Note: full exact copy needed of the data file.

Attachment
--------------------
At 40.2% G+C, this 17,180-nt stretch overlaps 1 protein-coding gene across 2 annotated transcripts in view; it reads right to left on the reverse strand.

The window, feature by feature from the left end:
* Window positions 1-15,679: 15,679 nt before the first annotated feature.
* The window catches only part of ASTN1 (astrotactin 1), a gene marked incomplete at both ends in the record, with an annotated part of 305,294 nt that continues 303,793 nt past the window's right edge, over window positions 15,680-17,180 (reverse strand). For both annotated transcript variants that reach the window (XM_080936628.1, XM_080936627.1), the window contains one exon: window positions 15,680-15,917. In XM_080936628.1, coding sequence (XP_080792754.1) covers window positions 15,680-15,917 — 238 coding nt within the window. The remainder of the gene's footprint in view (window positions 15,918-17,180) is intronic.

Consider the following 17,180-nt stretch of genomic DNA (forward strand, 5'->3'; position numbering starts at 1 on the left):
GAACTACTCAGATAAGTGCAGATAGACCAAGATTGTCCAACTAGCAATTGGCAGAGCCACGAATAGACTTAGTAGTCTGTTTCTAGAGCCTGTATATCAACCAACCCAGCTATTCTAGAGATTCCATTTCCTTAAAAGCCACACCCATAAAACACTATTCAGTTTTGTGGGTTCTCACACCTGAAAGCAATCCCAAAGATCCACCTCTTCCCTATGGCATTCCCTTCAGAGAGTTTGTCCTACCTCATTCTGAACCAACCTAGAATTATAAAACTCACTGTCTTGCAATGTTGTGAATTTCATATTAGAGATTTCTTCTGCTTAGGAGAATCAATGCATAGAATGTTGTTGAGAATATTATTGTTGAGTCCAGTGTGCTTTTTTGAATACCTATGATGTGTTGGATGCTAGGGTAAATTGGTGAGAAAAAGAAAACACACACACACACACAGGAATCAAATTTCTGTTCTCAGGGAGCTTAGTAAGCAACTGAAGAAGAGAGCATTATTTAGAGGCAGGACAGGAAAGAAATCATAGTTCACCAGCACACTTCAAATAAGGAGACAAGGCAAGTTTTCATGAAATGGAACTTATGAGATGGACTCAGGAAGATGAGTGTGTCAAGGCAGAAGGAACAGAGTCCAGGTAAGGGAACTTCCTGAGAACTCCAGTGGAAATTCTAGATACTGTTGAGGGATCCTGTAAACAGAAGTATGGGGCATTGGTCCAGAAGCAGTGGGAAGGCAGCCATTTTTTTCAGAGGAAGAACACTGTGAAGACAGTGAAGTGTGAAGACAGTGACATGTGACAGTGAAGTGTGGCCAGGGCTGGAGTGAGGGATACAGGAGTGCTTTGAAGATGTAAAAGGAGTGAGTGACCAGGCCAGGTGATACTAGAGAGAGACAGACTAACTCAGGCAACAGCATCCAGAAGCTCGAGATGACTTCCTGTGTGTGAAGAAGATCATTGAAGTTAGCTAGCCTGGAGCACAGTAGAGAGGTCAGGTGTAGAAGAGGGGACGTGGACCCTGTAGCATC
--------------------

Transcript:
At 40.2% G+C, this 17,180-nt stretch overlaps 1 protein-coding gene across 2 annotated transcripts in view; it reads right to left on the reverse strand.

The window, feature by feature from the left end:
* Window positions 1-15,679: 15,679 nt before the first annotated feature.
* The window catches only part of ASTN1 (astrotactin 1), a gene marked incomplete at both ends in the record, with an annotated part of 305,294 nt that continues 303,793 nt past the window's right edge, over window positions 15,680-17,180 (reverse strand). For both annotated transcript variants that reach the window (XM_080936628.1, XM_080936627.1), the window contains one exon: window positions 15,680-15,917. In XM_080936628.1, coding sequence (XP_080792754.1) covers window positions 15,680-15,917 — 238 coding nt within the window. The remainder of the gene's footprint in view (window positions 15,918-17,180) is intronic.

Consider the following 17,180-nt stretch of genomic DNA (forward strand, 5'->3'; position numbering starts at 1 on the left):
GAACTACTCAGATAAGTGCAGATAGACCAAGATTGTCCAACTAGCAATTGGCAGAGCCACGAATAGACTTAGTAGTCTGTTTCTAGAGCCTGTATATCAACCAACCCAGCTATTCTAGAGATTCCATTTCCTTAAAAGCCACACCCATAAAACACTATTCAGTTTTGTGGGTTCTCACACCTGAAAGCAATCCCAAAGATCCACCTCTTCCCTATGGCATTCCCTTCAGAGAGTTTGTCCTACCTCATTCTGAACCAACCTAGAATTATAAAACTCACTGTCTTGCAATGTTGTGAATTTCATATTAGAGATTTCTTCTGCTTAGGAGAATCAATGCATAGAATGTTGTTGAGAATATTATTGTTGAGTCCAGTGTGCTTTTTTGAATACCTATGATGTGTTGGATGCTAGGGTAAATTGGTGAGAAAAAGAAAACACACACACACACACAGGAATCAAATTTCTGTTCTCAGGGAGCTTAGTAAGCAACTGAAGAAGAGAGCATTATTTAGAGGCAGGACAGGAAAGAAATCATAGTTCACCAGCACACTTCAAATAAGGAGACAAGGCAAGTTTTCATGAAATGGAACTTATGAGATGGACTCAGGAAGATGAGTGTGTCAAGGCAGAAGGAACAGAGTCCAGGTAAGGGAACTTCCTGAGAACTCCAGTGGAAATTCTAGATACTGTTGAGGGATCCTGTAAACAGAAGTATGGGGCATTGGTCCAGAAGCAGTGGGAAGGCAGCCATTTTTTTCAGAGGAAGAACACTGTGAAGACAGTGAAGTGTGAAGACAGTGACATGTGACAGTGAAGTGTGGCCAGGGCTGGAGTGAGGGATACAGGAGTGCTTTGAAGATGTAAAAGGAGTGAGTGACCAGGCCAGGTGATACTAGAGAGAGACAGACTAACTCAGGCAACAGCATCCAGAAGCTCGAGATGACTTCCTGTGTGTGAAGAAGATCATTGAAGTTAGCTAGCCTGGAGCACAGTAGAGAGGTCAGGTGTAGAAGAGGGGACGTGGACCCTGTAGCATC